President’s monthly insight – February

March 2, 2020 / Comments (0)


One of the key determinants of the economic prosperity of any country is electricity. From the domestic to industrial sector, electricity plays a major role in effective service delivery thereby serving as a constituent by which the various components of the economy of a country flourishes.

Ghana’s journey towards the provision of universal access to electricity hasn’t been without hitches. Since the establishment of a National Electrification Scheme in the 1980s to supervise the implementation of the National Electrification Master Plan, the country has continuously progressed with the aim of extending power supply to every part of the country by the year 2020. Although this vision is yet to be realised, Ghana’s commitment towards electricity expansion remains unabated.

There has been several interventions over the period with the recent being plans of the Millennium Development Authority (MiDA) to inject US$330 million into the power sector over a period of 18 months. This forms part of the fund made accessible under the Power Compact of which is intended for infrastructural as well as business process-related projects that will improve the operational efficiencies in order to cut commercial and technical losses; thereby improving the company’s finances and allow power to be dispensed efficiently. How far will this assistance go to help Ghana achieve the above reality since this happens not to be the first time such support has been extended to Ghana?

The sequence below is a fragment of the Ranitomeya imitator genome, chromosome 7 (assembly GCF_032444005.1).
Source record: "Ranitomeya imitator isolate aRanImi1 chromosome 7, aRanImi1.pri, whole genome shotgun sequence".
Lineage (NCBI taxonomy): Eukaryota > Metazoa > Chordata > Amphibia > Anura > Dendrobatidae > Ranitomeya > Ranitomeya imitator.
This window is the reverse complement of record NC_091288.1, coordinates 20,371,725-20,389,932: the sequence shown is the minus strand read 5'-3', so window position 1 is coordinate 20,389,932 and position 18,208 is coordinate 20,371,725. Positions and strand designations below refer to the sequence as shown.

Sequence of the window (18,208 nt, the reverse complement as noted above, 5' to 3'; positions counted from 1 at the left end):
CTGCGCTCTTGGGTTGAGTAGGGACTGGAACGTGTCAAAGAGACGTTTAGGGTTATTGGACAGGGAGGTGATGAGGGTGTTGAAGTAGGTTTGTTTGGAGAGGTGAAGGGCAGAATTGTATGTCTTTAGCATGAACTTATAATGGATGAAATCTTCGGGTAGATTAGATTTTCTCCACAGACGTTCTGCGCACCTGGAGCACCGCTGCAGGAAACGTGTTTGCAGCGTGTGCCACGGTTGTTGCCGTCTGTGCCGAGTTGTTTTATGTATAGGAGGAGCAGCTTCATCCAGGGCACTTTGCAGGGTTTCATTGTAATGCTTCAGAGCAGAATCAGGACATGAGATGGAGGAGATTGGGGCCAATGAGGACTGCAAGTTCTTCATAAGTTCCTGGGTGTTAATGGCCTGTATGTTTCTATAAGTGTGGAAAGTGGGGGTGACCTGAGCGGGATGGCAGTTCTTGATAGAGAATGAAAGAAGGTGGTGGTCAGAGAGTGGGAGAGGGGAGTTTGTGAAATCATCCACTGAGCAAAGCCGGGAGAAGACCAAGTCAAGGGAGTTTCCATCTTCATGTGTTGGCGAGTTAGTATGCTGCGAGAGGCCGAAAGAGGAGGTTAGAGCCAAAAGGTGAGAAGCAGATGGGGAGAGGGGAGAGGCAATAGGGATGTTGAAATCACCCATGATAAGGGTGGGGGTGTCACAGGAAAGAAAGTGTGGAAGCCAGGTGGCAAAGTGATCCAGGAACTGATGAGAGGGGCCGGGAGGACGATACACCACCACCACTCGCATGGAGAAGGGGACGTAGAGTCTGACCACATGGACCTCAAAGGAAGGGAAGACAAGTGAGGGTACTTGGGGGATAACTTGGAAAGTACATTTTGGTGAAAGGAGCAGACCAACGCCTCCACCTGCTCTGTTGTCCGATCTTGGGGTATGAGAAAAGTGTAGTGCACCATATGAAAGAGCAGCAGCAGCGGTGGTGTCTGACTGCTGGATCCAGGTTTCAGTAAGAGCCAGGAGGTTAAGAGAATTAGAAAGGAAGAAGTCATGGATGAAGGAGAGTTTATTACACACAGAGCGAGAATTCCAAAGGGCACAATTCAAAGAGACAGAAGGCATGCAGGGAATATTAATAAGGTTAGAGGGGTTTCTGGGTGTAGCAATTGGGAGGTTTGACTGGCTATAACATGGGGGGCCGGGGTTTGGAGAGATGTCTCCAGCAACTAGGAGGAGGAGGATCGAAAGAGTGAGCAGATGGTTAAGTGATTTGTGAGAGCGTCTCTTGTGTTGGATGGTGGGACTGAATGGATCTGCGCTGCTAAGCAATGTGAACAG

Despite some improvements over the period, the situation hasn’t been the best for years now and the current condition of power supply leaves room for much to be desired and the business community cannot be left out of the many losses that comes with it. Considering therefore how negatively electricity insecurity impacts the productivity of virtually every sector of the nation, it’s in the best interest of the government to find a lasting solution to this threat. While at it, there’s the need for policy makers and power supply agencies to help mitigate the impact by at least ensuring that outages are well planned and also facilitate public’s accessibility to alternative electricity supplies. Beyond this must be the expansion of the prepaid metering system, restructuring of the current tariff regime to reflect and recover actual generation cost, and promotion of programmes on energy efficiency etc.

Source: GGEA

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